Etymology
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carl (n.)

c. 1300, "bondsman; common man, man of low birth," from Old Norse karl "man (as opposed to "woman"), male, freeman," from Proto-Germanic *karlon- (source also of Dutch karel "a fellow," Old High German karl "a man, husband), the same base that produced Old English ceorl "man of low degree" (see churl) and the masc. proper name Carl.

The Mellere was a stout carle for the nones [Chaucer]
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churl (n.)

Old English ceorl "peasant, one of the lowest class of freemen, man without rank," from Proto-Germanic *kerlaz, *karlaz (source also of Old Frisian zerl "man, fellow," Middle Low German kerle, Dutch kerel "freeman of low degree," German Kerl "man, husband," Old Norse karl "old man, man").

It had various meaning in early Middle English, including "man of the common people," "a country man," "husbandman," "free peasant;" by 1300, it meant "bondman, villain," also "fellow of low birth or rude manners."

For words for "common man" that acquire an insulting flavor over time, compare boor, villain. In this case, however, the same word also has come to mean "king" in many languages (such as Lithuanian karalius, Czech kral, Polish król) via Charlemagne.

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androgynous (adj.)

1620s, "womanish" (of a man); 1650s, "having two sexes, being both male and female," from Latin androgynus, from Greek androgynos "hermaphrodite, male and female in one; womanish man;" as an adjective (of baths) "common to men and women," from andros, genitive of anēr "male" (from PIE root *ner- (2) "man") + gynē "woman" (from PIE root *gwen- "woman"). Related: Androgynal (1640s).

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caroline (adj.)
1650s, "of or pertaining to a Charles," from French, from Medieval Latin Carolus "Charles" (a name from the common Germanic noun meaning "man, husband;" see carl). Especially of Charlemagne, or, in English history, Charles I and Charles II.
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dell (n.2)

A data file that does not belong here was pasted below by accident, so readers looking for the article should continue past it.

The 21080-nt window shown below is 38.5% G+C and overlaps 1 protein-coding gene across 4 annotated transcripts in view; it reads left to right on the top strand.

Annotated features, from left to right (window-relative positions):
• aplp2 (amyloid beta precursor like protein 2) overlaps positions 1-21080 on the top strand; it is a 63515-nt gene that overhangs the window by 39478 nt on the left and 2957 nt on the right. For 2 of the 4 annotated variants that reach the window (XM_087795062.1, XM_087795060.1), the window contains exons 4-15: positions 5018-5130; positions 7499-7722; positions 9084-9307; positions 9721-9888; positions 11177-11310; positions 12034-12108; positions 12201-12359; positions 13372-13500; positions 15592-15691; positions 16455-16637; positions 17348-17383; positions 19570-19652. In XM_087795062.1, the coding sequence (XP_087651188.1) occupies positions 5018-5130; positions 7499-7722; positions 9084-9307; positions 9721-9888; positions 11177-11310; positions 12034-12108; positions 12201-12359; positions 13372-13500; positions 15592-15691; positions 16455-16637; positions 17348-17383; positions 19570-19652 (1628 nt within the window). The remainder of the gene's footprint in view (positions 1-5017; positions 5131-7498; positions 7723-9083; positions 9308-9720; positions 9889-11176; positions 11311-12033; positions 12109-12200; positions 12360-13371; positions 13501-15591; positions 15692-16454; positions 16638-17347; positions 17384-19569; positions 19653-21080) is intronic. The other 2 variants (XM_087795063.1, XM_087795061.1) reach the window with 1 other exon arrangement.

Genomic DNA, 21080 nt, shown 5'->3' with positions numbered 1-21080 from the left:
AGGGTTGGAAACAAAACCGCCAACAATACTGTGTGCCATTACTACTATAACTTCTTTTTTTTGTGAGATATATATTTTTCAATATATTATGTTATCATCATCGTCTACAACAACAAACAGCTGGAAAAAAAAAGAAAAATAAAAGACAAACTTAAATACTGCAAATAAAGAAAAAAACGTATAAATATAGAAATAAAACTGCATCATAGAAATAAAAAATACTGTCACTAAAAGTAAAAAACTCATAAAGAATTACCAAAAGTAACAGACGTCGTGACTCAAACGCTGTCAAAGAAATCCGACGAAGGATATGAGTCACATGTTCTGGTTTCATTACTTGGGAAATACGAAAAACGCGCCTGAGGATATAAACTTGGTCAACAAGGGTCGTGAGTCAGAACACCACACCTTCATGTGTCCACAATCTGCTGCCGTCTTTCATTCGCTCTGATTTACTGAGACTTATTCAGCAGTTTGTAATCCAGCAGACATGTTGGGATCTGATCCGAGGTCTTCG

rogue's cant 16c.-17c. for "a wench, a young girl of the vagrant class," 1560s, of uncertain origin.

A Dell is a yonge wenche, able for generation, and not yet knowen or broken by the vpright man. ... [W]hen they have beene lyen with all by the vpright man then they be Doxes, and no Dells. [Thomas Harman, "A Caveat or Warning for Common Cursitors," 1567]
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mick (n.)

also Mick, derogatory slang for "an Irishman," by 1856, from the nickname form of the common Irish given name Michael (q.v.). Micky is attested in U.S. slang for "an Irish boy or man" by 1858.

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Serb (n.)

1786, but in reference to the Wends; by 1844 as "native of Serbia," from Serbian Srb, perhaps from a root meaning "man." Serbian is attested from 1833 as an adjective, 1839 as a noun. More common in 19c. was Servian.

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cosmopolite (n.)

"man of the world; citizen of the world, one who is cosmopolitan in ideas or life," 1610s, from Latinized form of Greek kosmopolites "citizen of the world," from kosmos "world" (see cosmos) + polites "citizen," from polis "city" (see polis). In common use 17c. in a neutral sense; it faded in 18c. but was revived from c. 1800 with a tinge of reproachfulness (opposed to patriot).

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misandry (n.)

"hatred of males," 1878, from miso- "hatred" + andros "of man, male," genitive of anēr "man" (from PIE root *ner- (2) "man"). Related: Misandrist.

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bridegroom (n.)
"man newly married or about to be," Old English brydguma "suitor," from bryd "bride" (see bride) + guma "man," from Proto-Germanic *gumon- (source also of Old Norse gumi, Old High German gomo), literally "earthling, earthly being," as opposed to the gods, from suffixed form of PIE root *dhghem- "earth." Ending altered 16c. by folk etymology after groom (n.) "groom, boy, lad" (q.v.).

A common Germanic compound (compare Old Saxon brudigumo, Old Norse bruðgumi, Old High German brutigomo, German Bräutigam), except in Gothic, which used bruþsfaþs, literally "bride's lord."
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